Review of ‘Excavations, Surveys and Heritage Management in Victoria Volume 1′ by Ilya Berelov, Mark Eccleston and David Frankel

16th October 2014

Ricardi-review-cover2012. La Trobe University, Bundoora, 79 pp. ISBN 978-1-291-27025-9 (pbk).

Reviewed by Pamela Ricardi

The inaugural issue of Excavations, Surveys and Heritage Management in Victoria presents a range of papers, most of which were delivered at the La Trobe University Colloquium on Victorian Archaeology and Heritage Management on 3 February 2012. In the Editorial, the Editors (Berelov and Eccleston pp.7–8) state that the aim of the journal is to bring the State’s archaeological community together to share their thoughts and concerns. In keeping with this aim, papers discuss a diverse range of topics relevant to archaeological practice in Victoria, including methodological concerns working under the Aboriginal Heritage Act 2006, exciting community engagement initiatives, and historical and maritime projects.

A recurring concern surrounds restrictive methodological demands associated with the Aboriginal Heritage Act 2006. Specifically, conclusions are shown to vary depending on the field methodologies applied, with the Cultural Heritage Management Plan (CHMP) process seen by some authors as restrictive (Anderson pp.27–34; Thomas pp.19–26). As Anderson points out, sites may not be accurately recorded by the current site registration criteria, which favour a site specific rather than a regional approach. This sentiment is echoed across a number of papers (Kiriama pp.67–74; Vines pp.35–44), a concern that remains even after legislative amendments in 2011.

The introduction of the Act has brought positive changes, particularly in the area of community engagement (e.g. the establishment of Registered Aboriginal Parties). However, as Kiriama stresses, site extent and significance assessments do not incorporate intangible cultural values (pp.67–74), and the dominance of scientific data in site registration is a matter of concern for community members. Therefore, it was excellent to find two papers in this volume discussing community engagement initiatives that recorded cultural values associated with Country and traditional ecological knowledge (Gilding et al. pp.11–18; Parmington et al. pp.57–66) Hopefully, similar initiatives will continue into the future.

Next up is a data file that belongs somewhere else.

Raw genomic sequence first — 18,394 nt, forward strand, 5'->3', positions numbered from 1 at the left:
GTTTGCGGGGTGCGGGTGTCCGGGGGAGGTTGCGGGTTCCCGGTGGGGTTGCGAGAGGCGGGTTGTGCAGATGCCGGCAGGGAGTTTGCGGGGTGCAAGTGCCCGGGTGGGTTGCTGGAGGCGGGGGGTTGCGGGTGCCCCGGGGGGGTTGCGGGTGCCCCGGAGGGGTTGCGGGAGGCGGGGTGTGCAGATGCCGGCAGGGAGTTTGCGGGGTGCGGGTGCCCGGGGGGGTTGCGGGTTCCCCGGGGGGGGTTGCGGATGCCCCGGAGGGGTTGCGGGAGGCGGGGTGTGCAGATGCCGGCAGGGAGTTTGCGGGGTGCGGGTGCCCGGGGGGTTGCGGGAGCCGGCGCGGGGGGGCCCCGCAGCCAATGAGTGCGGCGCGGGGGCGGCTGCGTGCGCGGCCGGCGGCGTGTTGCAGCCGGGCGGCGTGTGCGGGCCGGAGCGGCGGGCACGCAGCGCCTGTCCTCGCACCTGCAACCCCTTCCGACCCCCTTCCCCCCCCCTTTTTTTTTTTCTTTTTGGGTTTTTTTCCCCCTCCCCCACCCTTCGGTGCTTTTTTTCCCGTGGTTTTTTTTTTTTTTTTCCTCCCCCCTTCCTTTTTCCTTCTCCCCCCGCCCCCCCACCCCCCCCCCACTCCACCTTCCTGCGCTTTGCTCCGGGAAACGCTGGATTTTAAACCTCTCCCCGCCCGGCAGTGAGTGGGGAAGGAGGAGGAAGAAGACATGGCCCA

There are a few research papers provided in this volume. Staniforth, for example, introduces the Australian Research Council (ARC)-funded ‘Australian Historic Shipwreck Protection Project’. This research will investigate the in situ preservation of wreck sites, a timely task considering the damage caused by development and climate change on maritime heritage. Smith’s paper details results from a project aimed at identifying prisoners (including Ned Kelly) executed in Melbourne between 1880 and 1967. This multidisciplinary project involved archaeologists, historians and forensic anthropologists from public, private and academic spheres in Australia and Argentina. The project concluded with the successful discovery of all executed prisoners, as well as the identification of a few prisoners’ remains, Ned Kelly included, who were buried in mass graves. This paper provides an excellent example of multidisciplinary research and offers a significant contribution to Australian archaeology, history and even Ned Kelly folklore.

The last two papers deal with the past and the future of Victorian archaeology. From a Marxist perspective, Zorzin considers the transition from State supported archaeology under the Victorian Archaeological Survey (VAS) to the dominance of private consultancy companies established during the early 1980s. Lawrence et al. consider the responsibility of universities in generating graduate students with interests in local archaeology and skills required in consulting firms–the main employers of archaeology graduates.

Overall, this volume abides by its central aim, providing a forum for reporting interests and concerns for Victorian archaeologists. It is a timely contribution for heritage practitioners in the state and, for this, the producers and Editors should be commended. The journal is particularly relevant to archaeologists working in Victoria, although a few papers (particularly those outside the local consulting sphere) will be of interest to a nation-wide audience. A frustrating aspect of this volume, however, was the large quantity of typos, grammatical errors, missing references and style inconsistencies. Excavations, Surveys and Heritage Management in Victoria has a long way to go to reach the standards set by other university produced journals, such as The University of Queensland’s Queensland Archaeological Research. Considering this is the first issue I feel sure that this will soon change and provide a useful resource for Victorian archaeology.

Ricardi, P.
Review of ‘Excavations, Surveys and Heritage Management in Victoria Volume 1′ by Ilya Berelov, Mark Eccleston and David Frankel
December 2014
Book Reviews
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